Bank of America, based in Charlotte, North Carolina, in July 2008 acquired Countrywide Financial Corp. for $2.5 billion to become the largest U.S. servicer of home loans. Countrywide’s name became synonymous with the boom in mortgage loans to borrowers with poor credit as its revenue quadrupled between 2001 and 2006.
Shirley Norton, a Bank of America spokeswoman, said she couldn’t comment on the complaint because the bank hadn’t seen it. The bank, she said, has completed more than 85,000 modifications under the government program, known as Home Affordable Modification Program, or HAMP. It also approved more than 614,000 “proprietary” modifications completed outside of the program, she said.
“Bank of America has left thousands of borrowers in a state of limbo -- often worse off than they were before they sought a modification from Bank of America,” Goldman said.
The case is Shari Goldman v. Bank of America NA, 10-81264, U.S. District Court, Southern District of Florida (West Palm Beach).
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Clarient, GE Sued by Investor Over $580 Million Buyout
Clarient Co., a provider of cancer diagnostic equipment and services, was sued by a shareholder seeking more money in a planned $580 million cash buyout by General Electric Co.
General Electric announced Oct. 22 that it would pay $5 for each common share and $20 for each preferred share of Aliso Viejo, California-based Clarient to expand into tailored diagnostic tests. The deal fails to maximize shareholder value, shareholder Bette R. Grayson Kurzweil said Oct. 27 in a complaint in Delaware Chancery Court in Wilmington.
“To the detriment of Clarient’s shareholders, the merger agreement’s terms substantially favor GE and are calculated to unreasonably dissuade potential suitors from making competing offers,” lawyers for Kurzweil, the trustee under the will of Bernard Rosenman, said in the complaint.
“We intend to defend against these litigation matters vigorously,” Matt Clawson, a Clarient spokesman, said in an e-mailed statement. “We are confident that Clarient and its board of directors complied with their fiduciary duties to the stockholders.”
Aleisia Gibson, a spokeswoman for Fairfield, Connecticut- based GE, declined to comment.
The complaint names both Clarient and General Electric as defendants. Kurzweil is seeking a court order barring the purchase and unspecified damages.
The case is Kurzweil v. Clarient Inc., CA5932, Delaware Chancery Court (Wilmington).
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Wells Fargo Emerges as Target, Role Model in Foreclosure Probe
Wells Fargo & Co. has become both a target of U.S. states investigating bank foreclosure practices and an example of how the mess might be cleaned up, as attorneys general from across the country begin to meet with lenders.
Ohio’s attorney general yesterday criticized the bank’s plan to submit supplemental affidavits to courts in about 55,000 foreclosure proceedings after it found some statements “did not strictly adhere to the required procedures.” At the same time, Arizona’s attorney general held up Wells Fargo’s Oct. 6 agreement on loan modification procedures as a model remedy for a 50-state foreclosure probe.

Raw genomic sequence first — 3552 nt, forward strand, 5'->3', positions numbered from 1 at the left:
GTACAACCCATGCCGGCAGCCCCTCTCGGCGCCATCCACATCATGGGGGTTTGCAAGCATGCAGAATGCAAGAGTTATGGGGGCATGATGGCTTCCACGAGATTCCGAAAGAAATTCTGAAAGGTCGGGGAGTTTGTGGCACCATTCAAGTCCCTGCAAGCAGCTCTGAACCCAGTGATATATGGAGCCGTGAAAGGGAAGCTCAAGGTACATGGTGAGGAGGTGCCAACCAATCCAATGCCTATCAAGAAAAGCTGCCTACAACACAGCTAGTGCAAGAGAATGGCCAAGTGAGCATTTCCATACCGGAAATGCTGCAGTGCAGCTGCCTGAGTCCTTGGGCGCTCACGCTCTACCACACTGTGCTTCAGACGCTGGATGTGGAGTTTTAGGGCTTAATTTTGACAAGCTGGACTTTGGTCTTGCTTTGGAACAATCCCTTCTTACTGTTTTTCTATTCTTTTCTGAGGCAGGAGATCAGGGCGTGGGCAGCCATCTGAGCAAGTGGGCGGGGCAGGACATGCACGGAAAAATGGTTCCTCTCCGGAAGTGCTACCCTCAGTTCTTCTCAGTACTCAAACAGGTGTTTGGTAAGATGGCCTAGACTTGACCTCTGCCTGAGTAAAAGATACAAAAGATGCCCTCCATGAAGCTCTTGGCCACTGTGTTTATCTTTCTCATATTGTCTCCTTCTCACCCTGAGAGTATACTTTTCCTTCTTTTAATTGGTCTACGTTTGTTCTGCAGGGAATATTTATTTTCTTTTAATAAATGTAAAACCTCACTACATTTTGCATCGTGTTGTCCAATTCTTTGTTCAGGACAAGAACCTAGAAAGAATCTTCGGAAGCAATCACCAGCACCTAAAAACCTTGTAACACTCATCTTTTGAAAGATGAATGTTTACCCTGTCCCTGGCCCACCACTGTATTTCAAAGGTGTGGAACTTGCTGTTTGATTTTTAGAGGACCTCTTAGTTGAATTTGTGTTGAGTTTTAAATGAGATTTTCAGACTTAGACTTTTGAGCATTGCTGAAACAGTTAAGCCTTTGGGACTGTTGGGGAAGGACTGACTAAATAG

“These people think they can play by a different set of rules,” Ohio Attorney General Richard Cordray said in an interview yesterday on Bloomberg Television’s “InBusiness with Margaret Brennan.” “It’s not just individuals who signed flawed affidavits. It’s a business model designed on fraud.”
Attorneys general in all 50 states started a probe into foreclosure practices after court documents surfaced showing employees signed papers without ensuring their accuracy. Bank of America Corp., JPMorgan Chase & Co. and Ally Financial Inc. suspended some foreclosure sales or evictions, pending reviews. Wells Fargo said in a statement Oct. 27 that it doesn’t intend to stop foreclosure sales.
Teri Schrettenbrunner, a spokeswoman for San Francisco- based Wells Fargo, said in an e-mail yesterday that none of the paperwork problems have led to foreclosures that shouldn’t have otherwise occurred and the problems aren’t related to the quality of loan data.
“We have chosen to submit supplemental affidavits out of an abundance of caution,” she said. “We intend to be responsive to General Cordray’s inquiries and look forward to addressing his concerns.”
Any resolution of the investigation should address consumer complaints about loan modification, Arizona Attorney General Terry Goddard said in an interview Oct. 27. Homeowners seeking modifications have complained that they weren’t offered revised payments, wound up with the same or higher payments, or were foreclosed on during the process.
“What I’m most angry about is the simultaneous modifications and foreclosures,” he said. “We need to look for a stipulated judgment in all 50 states, that if someone is in modification, they can’t be foreclosed.”
Goddard, a member of the executive committee, said he has been pushing in meetings with the other attorneys general for revisions in loan-modification procedures, pointing to the agreement with Wells Fargo as a possible guide.
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Roomy Khan, Witness in Galleon Case, Settles With SEC